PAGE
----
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Closed Mic

Remembering Portland's Wildest Comedy Night

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ON DECEMBER 18, Suki's Bar and Grill held its last comedy open mic. Sure, there are plenty of other mics in town, but Suki's had become somewhat legendary among both comedians and fans—for better and for worse. It was known as a fun room that could turn brutal. "Doing stand-up at Suki's," says comedian and Mercury columnist Ian Karmel, "was like doing stand-up in the back of a moving garbage truck, and if you can succeed in the back of a moving garbage truck, you know you're on to something."

Brad Stephens, an actor and bartender at Suki's, started the open mic in the summer of 2006, "before there were 5,000 other mics in town," and before Helium Comedy Club opened with their Tuesday open mic. Changes in format and time—and the fact that the thing could sometimes stretch on for hours—had a lot to do with the decision to kill it. Says Jimmy Newstetter, the mic's last host, "Considering the steady decline of performers and patrons, I think it was just an easy business decision to replace it with karaoke."

The open mic may have run its course, but comedy at Suki's, a bar that's tucked under the Travelodge on SW 4th, isn't gone for good. The bar's owners are interested in exploring a new model, so Stephens, Newstetter, and fellow comedian Whitney Streed are developing a regular comedy showcase that will keep comedy on the Suki's stage in a more sustainable way.

They're still working out the details, but Streed says it will hinge on comics improvising jokes based on audience suggestions, followed by improv games like they used to play to close out the open mic. They expect the monthly show to start on the first Sunday in March.

Although local comics and many comedy fans are glad to hear that there will still be comedy at Suki's, many are sentimental about the loss of the open mic. Following are some memories and anecdotes about the local legend that was the Tuesday open mic at Suki's.

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Brad Stephens, Originator of the Suki's Open Mic

I've seen prostitutes get punched, the Sklar Brothers do a set randomly, Dax Jordan do gay cowboy porn. I told jokes and they were terrible. Richard Bain was one of like four comedians there in the beginning, awkwardly sitting in the back and saying thank you to me for giving them free tater tots for showing up. I'm nobody in comedy but I feel really special that I started a mic that meant so much to everybody.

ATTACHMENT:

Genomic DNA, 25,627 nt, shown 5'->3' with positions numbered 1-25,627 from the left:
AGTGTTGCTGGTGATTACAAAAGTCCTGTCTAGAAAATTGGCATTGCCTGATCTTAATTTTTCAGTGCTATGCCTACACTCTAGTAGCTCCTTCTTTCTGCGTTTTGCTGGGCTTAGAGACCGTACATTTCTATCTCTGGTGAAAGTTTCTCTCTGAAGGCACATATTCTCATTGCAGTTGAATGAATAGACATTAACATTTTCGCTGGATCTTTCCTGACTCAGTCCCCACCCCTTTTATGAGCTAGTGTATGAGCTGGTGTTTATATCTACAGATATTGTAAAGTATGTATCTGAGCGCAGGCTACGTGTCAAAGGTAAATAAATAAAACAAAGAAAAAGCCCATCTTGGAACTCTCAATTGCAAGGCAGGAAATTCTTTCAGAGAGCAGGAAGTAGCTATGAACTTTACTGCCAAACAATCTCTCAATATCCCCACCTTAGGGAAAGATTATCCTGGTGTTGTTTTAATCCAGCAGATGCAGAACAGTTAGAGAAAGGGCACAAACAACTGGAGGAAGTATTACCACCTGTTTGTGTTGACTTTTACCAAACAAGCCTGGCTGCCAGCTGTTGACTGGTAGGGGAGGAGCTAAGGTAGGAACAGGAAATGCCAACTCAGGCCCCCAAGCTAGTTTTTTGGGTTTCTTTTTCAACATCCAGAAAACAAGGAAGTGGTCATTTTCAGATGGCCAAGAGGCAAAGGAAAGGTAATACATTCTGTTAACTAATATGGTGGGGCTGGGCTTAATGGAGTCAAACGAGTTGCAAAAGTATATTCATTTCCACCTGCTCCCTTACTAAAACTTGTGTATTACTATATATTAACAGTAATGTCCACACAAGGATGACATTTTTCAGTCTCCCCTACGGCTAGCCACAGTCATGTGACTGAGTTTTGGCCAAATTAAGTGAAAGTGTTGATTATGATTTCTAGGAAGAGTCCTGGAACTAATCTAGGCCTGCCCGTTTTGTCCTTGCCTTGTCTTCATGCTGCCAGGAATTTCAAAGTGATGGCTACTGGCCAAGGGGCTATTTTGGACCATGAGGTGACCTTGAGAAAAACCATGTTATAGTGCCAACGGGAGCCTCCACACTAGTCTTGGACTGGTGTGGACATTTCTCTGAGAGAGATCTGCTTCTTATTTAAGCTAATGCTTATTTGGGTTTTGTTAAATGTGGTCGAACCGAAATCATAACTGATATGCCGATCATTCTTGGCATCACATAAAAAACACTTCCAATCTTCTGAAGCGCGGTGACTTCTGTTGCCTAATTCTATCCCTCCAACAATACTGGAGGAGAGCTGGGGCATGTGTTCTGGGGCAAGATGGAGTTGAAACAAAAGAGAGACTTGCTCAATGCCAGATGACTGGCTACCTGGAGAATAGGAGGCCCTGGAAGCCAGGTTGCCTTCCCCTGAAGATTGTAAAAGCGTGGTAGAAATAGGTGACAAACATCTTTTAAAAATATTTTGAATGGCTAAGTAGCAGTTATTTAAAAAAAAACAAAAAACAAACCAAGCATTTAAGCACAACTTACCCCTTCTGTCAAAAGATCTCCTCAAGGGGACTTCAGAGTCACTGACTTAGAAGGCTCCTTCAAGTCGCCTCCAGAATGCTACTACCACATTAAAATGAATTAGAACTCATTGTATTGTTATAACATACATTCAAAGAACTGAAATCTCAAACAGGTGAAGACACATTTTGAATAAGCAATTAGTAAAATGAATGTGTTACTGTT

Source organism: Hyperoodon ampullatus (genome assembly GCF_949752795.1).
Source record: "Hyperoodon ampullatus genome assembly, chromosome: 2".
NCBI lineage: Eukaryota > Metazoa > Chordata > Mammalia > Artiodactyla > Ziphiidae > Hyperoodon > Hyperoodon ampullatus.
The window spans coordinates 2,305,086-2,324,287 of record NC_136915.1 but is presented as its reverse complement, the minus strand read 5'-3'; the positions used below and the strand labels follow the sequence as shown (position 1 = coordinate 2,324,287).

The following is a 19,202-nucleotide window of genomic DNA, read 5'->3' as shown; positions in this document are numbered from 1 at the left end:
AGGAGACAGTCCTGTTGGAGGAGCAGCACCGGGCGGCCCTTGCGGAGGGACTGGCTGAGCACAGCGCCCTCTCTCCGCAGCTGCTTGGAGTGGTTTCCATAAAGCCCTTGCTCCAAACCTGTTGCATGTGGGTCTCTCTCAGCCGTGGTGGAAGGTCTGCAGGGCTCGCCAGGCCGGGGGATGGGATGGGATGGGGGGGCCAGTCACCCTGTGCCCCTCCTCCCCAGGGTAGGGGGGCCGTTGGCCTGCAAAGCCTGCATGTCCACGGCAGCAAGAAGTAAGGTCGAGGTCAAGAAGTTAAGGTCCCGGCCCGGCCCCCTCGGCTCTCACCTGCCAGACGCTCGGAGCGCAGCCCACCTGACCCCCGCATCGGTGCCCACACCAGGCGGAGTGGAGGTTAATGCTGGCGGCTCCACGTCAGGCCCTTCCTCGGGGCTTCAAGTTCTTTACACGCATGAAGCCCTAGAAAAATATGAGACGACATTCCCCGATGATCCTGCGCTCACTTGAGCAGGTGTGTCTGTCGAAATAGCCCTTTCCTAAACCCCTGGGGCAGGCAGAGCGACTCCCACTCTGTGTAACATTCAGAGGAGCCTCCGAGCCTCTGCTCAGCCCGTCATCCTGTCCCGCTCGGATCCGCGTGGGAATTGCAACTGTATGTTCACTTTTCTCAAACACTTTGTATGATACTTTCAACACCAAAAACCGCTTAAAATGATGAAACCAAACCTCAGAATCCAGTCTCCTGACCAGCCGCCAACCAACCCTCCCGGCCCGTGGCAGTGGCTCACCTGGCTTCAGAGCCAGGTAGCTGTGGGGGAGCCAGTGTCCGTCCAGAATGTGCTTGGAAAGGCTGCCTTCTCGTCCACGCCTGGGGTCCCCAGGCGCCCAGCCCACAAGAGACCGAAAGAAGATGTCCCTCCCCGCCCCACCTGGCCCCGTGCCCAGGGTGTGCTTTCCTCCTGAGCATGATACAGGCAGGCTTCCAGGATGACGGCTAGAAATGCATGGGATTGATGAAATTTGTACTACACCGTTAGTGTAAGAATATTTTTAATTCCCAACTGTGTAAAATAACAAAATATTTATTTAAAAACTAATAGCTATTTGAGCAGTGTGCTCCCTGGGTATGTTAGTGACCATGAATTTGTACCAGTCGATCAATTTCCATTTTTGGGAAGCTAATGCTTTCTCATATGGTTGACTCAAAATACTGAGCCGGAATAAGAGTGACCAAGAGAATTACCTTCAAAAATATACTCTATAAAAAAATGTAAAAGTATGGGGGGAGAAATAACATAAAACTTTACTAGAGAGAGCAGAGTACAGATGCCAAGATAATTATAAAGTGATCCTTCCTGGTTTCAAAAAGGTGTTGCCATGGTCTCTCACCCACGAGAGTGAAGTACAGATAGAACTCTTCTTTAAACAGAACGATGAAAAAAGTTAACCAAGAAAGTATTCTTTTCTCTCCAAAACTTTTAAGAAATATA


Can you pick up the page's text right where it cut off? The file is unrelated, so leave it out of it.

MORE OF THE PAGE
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Dax Jordan, Comedian and Former Suki's Host

Some other comics and I had to tackle an irate German visitor who ran the length of the room to try and choke out Kyle Harbert, who escaped injury. I was close to the line of fire when Andy Wood made a joke involving race, and a patron... flippantly tossed a bottle of hot sauce over his shoulder at Andy and it shattered on the floor. That was pretty Blues Brothers for us.

Ira Novos retired here from Chicago, where he had legendary status. He was like an awkward, keyboard-playing Borscht Belt relic who knew every song ever, so he became our in-house musician. He played Old West music for me as I developed what became a regular feature where I read the dirtiest, most ridiculous passages from an Old West-period gay porn novel I found in the sound booth. I used my best Sam Elliott voice, index finger standing in as mustache.

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Jimmy Newstetter, Comedian and Former Suki's Host

Suki's had a sense of chaos that made it feel like anything could happen. In my opinion, there is no greater comedy proving ground in Portland. If you can get a laugh at Suki's, you can probably get a laugh anywhere. Not because you're the greatest comedian in the world, but because you are capable of generating something worth noticing. I also truly believe (and this is a bit harsh, granted) that if you can't get a laugh at Suki's, then you probably shouldn't be telling people that you are a comedian.

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Virginia Jones, Comedian

Suki's, with its hilarious combination of [Portland State University] students, comics, and real full-time die-hard alcoholics, was like performing in front of wild animals on a potent combination of synthetic opioids and speed.

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Shelley Miller, Comedy Fan and Supporter

I thought of the bar as being the family room of the Portland comedy community. It's a wonderfully welcoming place with a friendly staff and a very eclectic group of regulars. Occasionally a nationally known comedian would drop by and do a quick set. My favorite was the night the Sklar Brothers performed. Some of the best and brightest have started there and moved on. I'm very sad that Suki's open mic is no longer.

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Whitney Streed, Comedian